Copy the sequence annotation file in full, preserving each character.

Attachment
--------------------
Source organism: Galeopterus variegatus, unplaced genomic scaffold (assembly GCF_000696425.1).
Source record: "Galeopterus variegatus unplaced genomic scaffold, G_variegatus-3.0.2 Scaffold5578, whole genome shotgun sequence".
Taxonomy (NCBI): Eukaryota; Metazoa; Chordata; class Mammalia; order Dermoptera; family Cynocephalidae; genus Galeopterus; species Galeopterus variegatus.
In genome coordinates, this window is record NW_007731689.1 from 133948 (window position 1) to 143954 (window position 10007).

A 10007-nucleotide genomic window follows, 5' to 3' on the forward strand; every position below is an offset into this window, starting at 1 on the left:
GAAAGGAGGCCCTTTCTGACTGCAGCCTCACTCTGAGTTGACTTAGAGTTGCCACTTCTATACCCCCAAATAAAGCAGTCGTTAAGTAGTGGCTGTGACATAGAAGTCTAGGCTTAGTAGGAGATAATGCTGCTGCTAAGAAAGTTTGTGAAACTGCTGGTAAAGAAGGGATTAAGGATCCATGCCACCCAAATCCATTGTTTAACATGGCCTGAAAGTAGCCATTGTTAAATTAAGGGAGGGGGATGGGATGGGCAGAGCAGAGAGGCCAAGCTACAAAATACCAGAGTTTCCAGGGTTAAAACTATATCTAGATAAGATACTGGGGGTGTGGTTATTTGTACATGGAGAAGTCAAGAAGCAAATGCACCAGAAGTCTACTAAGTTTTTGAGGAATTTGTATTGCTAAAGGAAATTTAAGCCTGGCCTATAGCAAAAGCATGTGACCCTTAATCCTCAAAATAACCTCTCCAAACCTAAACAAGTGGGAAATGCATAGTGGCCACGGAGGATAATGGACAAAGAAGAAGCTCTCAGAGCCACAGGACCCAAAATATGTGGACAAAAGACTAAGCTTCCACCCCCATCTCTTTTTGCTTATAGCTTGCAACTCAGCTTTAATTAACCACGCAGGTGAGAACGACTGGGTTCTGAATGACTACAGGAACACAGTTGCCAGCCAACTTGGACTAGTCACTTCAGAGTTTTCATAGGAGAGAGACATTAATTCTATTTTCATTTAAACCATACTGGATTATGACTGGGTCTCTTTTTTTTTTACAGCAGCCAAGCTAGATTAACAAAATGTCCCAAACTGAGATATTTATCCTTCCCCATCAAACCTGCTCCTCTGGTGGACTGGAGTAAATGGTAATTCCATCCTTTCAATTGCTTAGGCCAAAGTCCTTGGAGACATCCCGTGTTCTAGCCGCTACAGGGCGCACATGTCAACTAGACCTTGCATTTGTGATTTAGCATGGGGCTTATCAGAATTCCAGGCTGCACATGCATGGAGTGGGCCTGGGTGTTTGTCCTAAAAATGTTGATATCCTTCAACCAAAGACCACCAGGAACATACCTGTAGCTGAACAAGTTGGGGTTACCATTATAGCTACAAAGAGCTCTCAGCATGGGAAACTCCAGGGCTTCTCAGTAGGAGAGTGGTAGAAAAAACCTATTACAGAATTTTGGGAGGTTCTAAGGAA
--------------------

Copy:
Source organism: Galeopterus variegatus, unplaced genomic scaffold (assembly GCF_000696425.1).
Source record: "Galeopterus variegatus unplaced genomic scaffold, G_variegatus-3.0.2 Scaffold5578, whole genome shotgun sequence".
Taxonomy (NCBI): Eukaryota; Metazoa; Chordata; class Mammalia; order Dermoptera; family Cynocephalidae; genus Galeopterus; species Galeopterus variegatus.
In genome coordinates, this window is record NW_007731689.1 from 133948 (window position 1) to 143954 (window position 10007).

A 10007-nucleotide genomic window follows, 5' to 3' on the forward strand; every position below is an offset into this window, starting at 1 on the left:
GAAAGGAGGCCCTTTCTGACTGCAGCCTCACTCTGAGTTGACTTAGAGTTGCCACTTCTATACCCCCAAATAAAGCAGTCGTTAAGTAGTGGCTGTGACATAGAAGTCTAGGCTTAGTAGGAGATAATGCTGCTGCTAAGAAAGTTTGTGAAACTGCTGGTAAAGAAGGGATTAAGGATCCATGCCACCCAAATCCATTGTTTAACATGGCCTGAAAGTAGCCATTGTTAAATTAAGGGAGGGGGATGGGATGGGCAGAGCAGAGAGGCCAAGCTACAAAATACCAGAGTTTCCAGGGTTAAAACTATATCTAGATAAGATACTGGGGGTGTGGTTATTTGTACATGGAGAAGTCAAGAAGCAAATGCACCAGAAGTCTACTAAGTTTTTGAGGAATTTGTATTGCTAAAGGAAATTTAAGCCTGGCCTATAGCAAAAGCATGTGACCCTTAATCCTCAAAATAACCTCTCCAAACCTAAACAAGTGGGAAATGCATAGTGGCCACGGAGGATAATGGACAAAGAAGAAGCTCTCAGAGCCACAGGACCCAAAATATGTGGACAAAAGACTAAGCTTCCACCCCCATCTCTTTTTGCTTATAGCTTGCAACTCAGCTTTAATTAACCACGCAGGTGAGAACGACTGGGTTCTGAATGACTACAGGAACACAGTTGCCAGCCAACTTGGACTAGTCACTTCAGAGTTTTCATAGGAGAGAGACATTAATTCTATTTTCATTTAAACCATACTGGATTATGACTGGGTCTCTTTTTTTTTTACAGCAGCCAAGCTAGATTAACAAAATGTCCCAAACTGAGATATTTATCCTTCCCCATCAAACCTGCTCCTCTGGTGGACTGGAGTAAATGGTAATTCCATCCTTTCAATTGCTTAGGCCAAAGTCCTTGGAGACATCCCGTGTTCTAGCCGCTACAGGGCGCACATGTCAACTAGACCTTGCATTTGTGATTTAGCATGGGGCTTATCAGAATTCCAGGCTGCACATGCATGGAGTGGGCCTGGGTGTTTGTCCTAAAAATGTTGATATCCTTCAACCAAAGACCACCAGGAACATACCTGTAGCTGAACAAGTTGGGGTTACCATTATAGCTACAAAGAGCTCTCAGCATGGGAAACTCCAGGGCTTCTCAGTAGGAGAGTGGTAGAAAAAACCTATTACAGAATTTTGGGAGGTTCTAAGGAA